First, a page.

David Joseph Marks

David J. Marks is recognized internationally as a master craftsman of fine furniture, turner, sculptor, and host of the television show “WoodWorks”. In 2004 he opened his Woodworking School in Santa Rosa, CA. His work features his signature patina finish which is a fusion that he has developed combining painting, gilding, chemical patinas, lacquering techniques, resulting in ancient, metallic, or even petrified stone like qualities.

Derek Joel WEIDMAN

He has dedicated his artistic pursuits to lathe-based sculpture since 2004. His approach involves multi-axis turning as the foundation of his work. By using the unique shaping processes of turning, Derek has created a descriptive visual language that only the lathe can speak. This carving process creates novel representations of a wide range of subjects, from those based on human anatomy to various animal forms. Each being captured in a way it has not been expressed before.

Janice Lawan LEVI

I have been turning wood for over 15 years. Since retiring, I have devoted my time to demonstrating at various clubs and symposia, to teaching hands-on classes and to writing woodturning articles. Although I turn the typical bowls, platters, boxes and ornaments, I am most interested in turning and creating new jewelry and purse styles. I also enjoy enhancing the turnings with pyrography and color.

Merryll SAYLAN

Merryll Saylan’s work has been exhibited in many museums and galleries, including the Yale University Art Gallery. Her pieces have been included in numerous shows such as Turning Wood into Art at The Mint Museum. A leader in the use of color and texture on wood and a valued authority in wood turning method, Saylan’s writings on art, techniques, and the woodturning field have been published in books and magazines.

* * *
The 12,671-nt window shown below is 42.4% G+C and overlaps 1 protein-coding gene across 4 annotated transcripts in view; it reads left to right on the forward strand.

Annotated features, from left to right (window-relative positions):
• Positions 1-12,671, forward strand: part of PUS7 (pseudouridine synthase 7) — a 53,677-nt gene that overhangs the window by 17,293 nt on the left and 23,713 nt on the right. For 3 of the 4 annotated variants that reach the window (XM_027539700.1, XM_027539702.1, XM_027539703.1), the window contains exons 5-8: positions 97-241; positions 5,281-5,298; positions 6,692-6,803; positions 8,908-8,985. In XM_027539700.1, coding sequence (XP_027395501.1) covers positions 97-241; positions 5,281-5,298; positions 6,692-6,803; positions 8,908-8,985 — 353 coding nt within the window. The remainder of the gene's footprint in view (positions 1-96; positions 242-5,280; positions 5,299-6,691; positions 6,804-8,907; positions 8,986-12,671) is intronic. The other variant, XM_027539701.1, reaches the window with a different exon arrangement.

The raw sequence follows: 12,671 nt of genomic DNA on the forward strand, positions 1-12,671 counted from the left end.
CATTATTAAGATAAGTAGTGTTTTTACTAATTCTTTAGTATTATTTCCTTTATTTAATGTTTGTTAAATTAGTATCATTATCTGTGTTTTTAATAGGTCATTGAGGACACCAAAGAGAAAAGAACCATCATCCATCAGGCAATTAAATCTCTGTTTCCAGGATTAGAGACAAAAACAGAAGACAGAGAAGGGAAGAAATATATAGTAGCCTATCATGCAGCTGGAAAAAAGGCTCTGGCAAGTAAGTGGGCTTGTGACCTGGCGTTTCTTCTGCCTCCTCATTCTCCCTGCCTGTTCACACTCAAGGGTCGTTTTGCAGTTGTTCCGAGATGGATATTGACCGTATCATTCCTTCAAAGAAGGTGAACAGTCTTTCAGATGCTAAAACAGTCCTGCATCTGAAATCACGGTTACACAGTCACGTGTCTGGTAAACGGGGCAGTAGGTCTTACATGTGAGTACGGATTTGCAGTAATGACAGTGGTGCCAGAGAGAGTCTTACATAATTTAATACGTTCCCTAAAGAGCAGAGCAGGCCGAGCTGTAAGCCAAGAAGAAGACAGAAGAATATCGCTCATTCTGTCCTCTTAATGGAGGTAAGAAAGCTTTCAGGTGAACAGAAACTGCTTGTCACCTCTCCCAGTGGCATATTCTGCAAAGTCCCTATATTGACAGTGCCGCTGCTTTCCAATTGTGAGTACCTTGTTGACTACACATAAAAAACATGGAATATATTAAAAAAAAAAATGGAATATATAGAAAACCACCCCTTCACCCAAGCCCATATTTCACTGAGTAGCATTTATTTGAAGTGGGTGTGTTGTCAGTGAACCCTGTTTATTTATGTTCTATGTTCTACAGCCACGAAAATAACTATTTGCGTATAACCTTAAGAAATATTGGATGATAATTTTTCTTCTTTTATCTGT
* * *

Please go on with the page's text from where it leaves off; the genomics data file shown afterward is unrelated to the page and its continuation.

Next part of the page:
Sally AULT

Firstly focused on weaving, jewelry design and ceramics under her Bachelor degree study, Sally discovered woodturning during a furniture class. After a break of a number of years, she resumed woodturning in 2002. Sally enjoys all types of wood turning but currently her focus is on lidded containers including the sea Urchin series, open bowls, embellished pieces and jewelry.

Sandy HUSE

I create multi-axis wood forms that I embellish with other media. My main tool of choice is the lathe, where I use multi-axis techniques to make shapes that don’t occur with regular turning practices. In addition, I almost always integrate a flame process whether it’s the subtlety of pyrography or the brute force of a propane torch before adding other materials & layers of color.

Steve Richard ABSHEAR

I became serious about woodturning about 10 years ago. Most of my first works were segmented. I use a wide variety of woods in my work. Some are very dark like Ebony and others like Maple and Birch can be very light in color. I like to use woods that contrast (light and dark), as well as woods that have a strong grain pattern because that can greatly enhance the aesthetics of a piece.